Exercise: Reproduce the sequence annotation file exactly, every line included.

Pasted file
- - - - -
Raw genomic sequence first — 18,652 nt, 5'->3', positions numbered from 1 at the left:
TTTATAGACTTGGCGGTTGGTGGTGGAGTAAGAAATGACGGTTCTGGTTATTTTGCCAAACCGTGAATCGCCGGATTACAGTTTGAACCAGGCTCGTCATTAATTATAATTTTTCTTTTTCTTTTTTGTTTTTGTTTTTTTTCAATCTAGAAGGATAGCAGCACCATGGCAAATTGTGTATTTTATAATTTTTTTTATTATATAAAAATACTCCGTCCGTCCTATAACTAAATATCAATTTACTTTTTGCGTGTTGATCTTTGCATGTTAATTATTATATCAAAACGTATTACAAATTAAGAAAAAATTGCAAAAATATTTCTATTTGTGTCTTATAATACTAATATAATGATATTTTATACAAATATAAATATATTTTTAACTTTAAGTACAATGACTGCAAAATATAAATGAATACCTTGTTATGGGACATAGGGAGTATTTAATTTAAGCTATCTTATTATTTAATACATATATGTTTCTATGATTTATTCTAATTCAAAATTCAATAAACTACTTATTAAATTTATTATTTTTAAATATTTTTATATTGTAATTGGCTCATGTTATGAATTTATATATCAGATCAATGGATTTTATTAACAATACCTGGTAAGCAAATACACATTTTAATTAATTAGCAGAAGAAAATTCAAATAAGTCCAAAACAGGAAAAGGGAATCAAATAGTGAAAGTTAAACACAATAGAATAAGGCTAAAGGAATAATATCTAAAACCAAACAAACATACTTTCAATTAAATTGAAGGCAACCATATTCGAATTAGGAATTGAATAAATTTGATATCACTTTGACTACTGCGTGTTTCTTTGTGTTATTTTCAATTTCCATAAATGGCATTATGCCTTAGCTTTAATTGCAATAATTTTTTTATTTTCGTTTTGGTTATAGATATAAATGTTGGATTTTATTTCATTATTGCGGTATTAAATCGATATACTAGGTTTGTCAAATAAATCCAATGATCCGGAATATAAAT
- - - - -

Raw genomic sequence first — 18,652 nt, 5'->3', positions numbered from 1 at the left:
TTTATAGACTTGGCGGTTGGTGGTGGAGTAAGAAATGACGGTTCTGGTTATTTTGCCAAACCGTGAATCGCCGGATTACAGTTTGAACCAGGCTCGTCATTAATTATAATTTTTCTTTTTCTTTTTTGTTTTTGTTTTTTTTCAATCTAGAAGGATAGCAGCACCATGGCAAATTGTGTATTTTATAATTTTTTTTATTATATAAAAATACTCCGTCCGTCCTATAACTAAATATCAATTTACTTTTTGCGTGTTGATCTTTGCATGTTAATTATTATATCAAAACGTATTACAAATTAAGAAAAAATTGCAAAAATATTTCTATTTGTGTCTTATAATACTAATATAATGATATTTTATACAAATATAAATATATTTTTAACTTTAAGTACAATGACTGCAAAATATAAATGAATACCTTGTTATGGGACATAGGGAGTATTTAATTTAAGCTATCTTATTATTTAATACATATATGTTTCTATGATTTATTCTAATTCAAAATTCAATAAACTACTTATTAAATTTATTATTTTTAAATATTTTTATATTGTAATTGGCTCATGTTATGAATTTATATATCAGATCAATGGATTTTATTAACAATACCTGGTAAGCAAATACACATTTTAATTAATTAGCAGAAGAAAATTCAAATAAGTCCAAAACAGGAAAAGGGAATCAAATAGTGAAAGTTAAACACAATAGAATAAGGCTAAAGGAATAATATCTAAAACCAAACAAACATACTTTCAATTAAATTGAAGGCAACCATATTCGAATTAGGAATTGAATAAATTTGATATCACTTTGACTACTGCGTGTTTCTTTGTGTTATTTTCAATTTCCATAAATGGCATTATGCCTTAGCTTTAATTGCAATAATTTTTTTATTTTCGTTTTGGTTATAGATATAAATGTTGGATTTTATTTCATTATTGCGGTATTAAATCGATATACTAGGTTTGTCAAATAAATCCAATGATCCGGAATATAAAT